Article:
Mural on Capitol grounds commemorates workers


On Memorial Day, 2016, a newly-created mosaic mural was dedicated at the Minnesota Workers Memorial Garden on the Capitol grounds.  The images of workers from a myriad of occupations were created by public artist Craig David using pieces he cut from porcelaine floor tiles.  The memorial recognizes the efforts of all workers in building the state of Minnesota, particularly those who gave their lives on the job.  The six workers who died in accidents during the Capitol construction between 1998 and 1903 were recognized at this wall during Workers Memorial Day ceremonies in 2011 and 2012.  Dave Roe, president emeritus of the Minnesota AFL-CIO, was the driving forcce, during more than 17 years, to  secure the location, authorization and funding for the original monument and for the mural that completes the memorial.

Workday Minnesota article on the mosaic - by Steve Share

ST. PAUL - A newly-installed mural at the Workers Memorial Garden located on the State Capitol grounds was dedicated Memorial Day, Monday, May 30 at 10 a.m. A crowd estimated at 500 people attended the ceremony.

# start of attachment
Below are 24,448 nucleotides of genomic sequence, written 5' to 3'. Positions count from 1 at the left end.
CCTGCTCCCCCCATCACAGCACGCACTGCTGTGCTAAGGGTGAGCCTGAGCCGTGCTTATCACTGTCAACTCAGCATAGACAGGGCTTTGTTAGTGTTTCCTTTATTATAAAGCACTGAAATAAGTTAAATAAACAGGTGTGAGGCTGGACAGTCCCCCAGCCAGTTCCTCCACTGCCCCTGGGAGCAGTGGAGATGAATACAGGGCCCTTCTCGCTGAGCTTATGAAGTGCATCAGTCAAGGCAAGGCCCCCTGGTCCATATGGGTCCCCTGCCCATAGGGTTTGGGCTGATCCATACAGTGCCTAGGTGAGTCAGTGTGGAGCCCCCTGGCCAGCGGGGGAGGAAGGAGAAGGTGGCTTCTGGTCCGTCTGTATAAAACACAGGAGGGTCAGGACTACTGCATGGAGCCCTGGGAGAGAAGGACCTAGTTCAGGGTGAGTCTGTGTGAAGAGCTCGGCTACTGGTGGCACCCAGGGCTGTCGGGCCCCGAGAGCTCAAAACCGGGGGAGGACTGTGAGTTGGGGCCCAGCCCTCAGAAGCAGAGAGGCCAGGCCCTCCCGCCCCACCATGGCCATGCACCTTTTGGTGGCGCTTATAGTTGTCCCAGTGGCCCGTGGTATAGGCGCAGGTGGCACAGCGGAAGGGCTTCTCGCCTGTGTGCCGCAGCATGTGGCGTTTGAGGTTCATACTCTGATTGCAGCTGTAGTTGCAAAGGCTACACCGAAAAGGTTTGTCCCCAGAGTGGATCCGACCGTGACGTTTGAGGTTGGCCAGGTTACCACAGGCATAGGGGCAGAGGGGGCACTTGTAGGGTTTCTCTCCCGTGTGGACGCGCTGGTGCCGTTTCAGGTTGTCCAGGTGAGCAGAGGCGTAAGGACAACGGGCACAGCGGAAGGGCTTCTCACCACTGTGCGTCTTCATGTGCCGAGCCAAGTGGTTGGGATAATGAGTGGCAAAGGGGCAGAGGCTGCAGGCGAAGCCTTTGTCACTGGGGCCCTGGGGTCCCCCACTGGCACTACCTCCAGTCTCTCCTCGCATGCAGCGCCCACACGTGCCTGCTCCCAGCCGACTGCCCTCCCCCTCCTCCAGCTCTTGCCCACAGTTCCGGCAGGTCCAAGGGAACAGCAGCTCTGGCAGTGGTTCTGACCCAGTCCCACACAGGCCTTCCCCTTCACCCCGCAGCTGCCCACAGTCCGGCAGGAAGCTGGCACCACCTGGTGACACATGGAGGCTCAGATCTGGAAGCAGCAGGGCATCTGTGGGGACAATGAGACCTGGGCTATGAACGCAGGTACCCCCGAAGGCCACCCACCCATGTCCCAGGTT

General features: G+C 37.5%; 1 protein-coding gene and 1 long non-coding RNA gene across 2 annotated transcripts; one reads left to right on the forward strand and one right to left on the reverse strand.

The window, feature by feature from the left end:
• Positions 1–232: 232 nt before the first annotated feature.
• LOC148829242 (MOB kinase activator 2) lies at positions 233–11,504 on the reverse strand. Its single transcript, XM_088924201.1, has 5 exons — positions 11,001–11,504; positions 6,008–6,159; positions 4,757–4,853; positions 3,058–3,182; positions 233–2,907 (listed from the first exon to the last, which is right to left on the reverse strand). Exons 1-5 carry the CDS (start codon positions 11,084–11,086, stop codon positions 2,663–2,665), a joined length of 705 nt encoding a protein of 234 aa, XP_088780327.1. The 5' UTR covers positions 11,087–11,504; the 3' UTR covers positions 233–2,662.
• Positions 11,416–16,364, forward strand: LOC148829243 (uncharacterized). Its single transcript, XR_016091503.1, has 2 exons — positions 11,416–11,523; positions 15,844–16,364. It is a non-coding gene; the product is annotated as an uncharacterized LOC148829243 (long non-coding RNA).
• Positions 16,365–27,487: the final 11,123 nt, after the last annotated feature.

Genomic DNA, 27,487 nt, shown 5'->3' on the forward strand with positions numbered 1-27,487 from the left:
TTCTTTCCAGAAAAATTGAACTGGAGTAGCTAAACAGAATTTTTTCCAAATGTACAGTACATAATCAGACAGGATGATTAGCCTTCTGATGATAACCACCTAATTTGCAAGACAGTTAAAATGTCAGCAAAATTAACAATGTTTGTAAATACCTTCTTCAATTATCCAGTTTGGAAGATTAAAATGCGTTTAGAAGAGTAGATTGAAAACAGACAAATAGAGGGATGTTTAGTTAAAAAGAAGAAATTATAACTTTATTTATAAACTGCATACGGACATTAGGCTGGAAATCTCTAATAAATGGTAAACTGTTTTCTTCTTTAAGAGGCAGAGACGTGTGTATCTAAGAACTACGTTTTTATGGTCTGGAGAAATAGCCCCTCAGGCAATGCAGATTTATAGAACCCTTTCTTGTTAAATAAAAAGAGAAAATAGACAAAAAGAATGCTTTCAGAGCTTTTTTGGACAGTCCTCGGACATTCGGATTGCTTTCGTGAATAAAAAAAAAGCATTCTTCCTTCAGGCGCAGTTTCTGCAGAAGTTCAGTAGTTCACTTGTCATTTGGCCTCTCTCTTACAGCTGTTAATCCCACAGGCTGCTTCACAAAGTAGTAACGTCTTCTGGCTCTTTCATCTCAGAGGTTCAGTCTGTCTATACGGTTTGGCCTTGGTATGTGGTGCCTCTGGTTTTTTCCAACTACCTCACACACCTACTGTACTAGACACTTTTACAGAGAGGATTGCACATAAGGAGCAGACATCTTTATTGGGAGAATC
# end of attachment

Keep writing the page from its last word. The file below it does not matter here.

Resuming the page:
Former Vice President Walter Mondale was among the featured speakers and the Twin Cities Labor Chorus will perform. Here is a link to more information including parking.

The Workers Memorial Garden originally was dedicated in August 2010 as a way to commemorate the lives lost by the people who built America, explained Dave Roe, president emeritus of the Minnesota AFL-CIO. For Roe, locating the Workers Memorial on the same grounds as memorials to military veterans was both important and symbolic.

The new colorful mural, installed on the south-facing wall of the memorial, depicts workers and working life in Minnesota.

The mural is the work of Twin Cities artist Craig David, who also created the murals on the exterior wall of Target Field in Minneapolis.

“It’s a cut stone mosaic,” he said. “Every piece is hand-cut. It’s basically a big puzzle.”

“The mural is narrative but it's not an explicit narrative,” he continued. “My hope is that people will come to this wall and develop a relationship with it and find a story…”

“I’ve left the figure images a bit ambiguous,” David noted, “so that people can find themselves in it.”

“Everybody’s going to interpret it in a different way,” David said.


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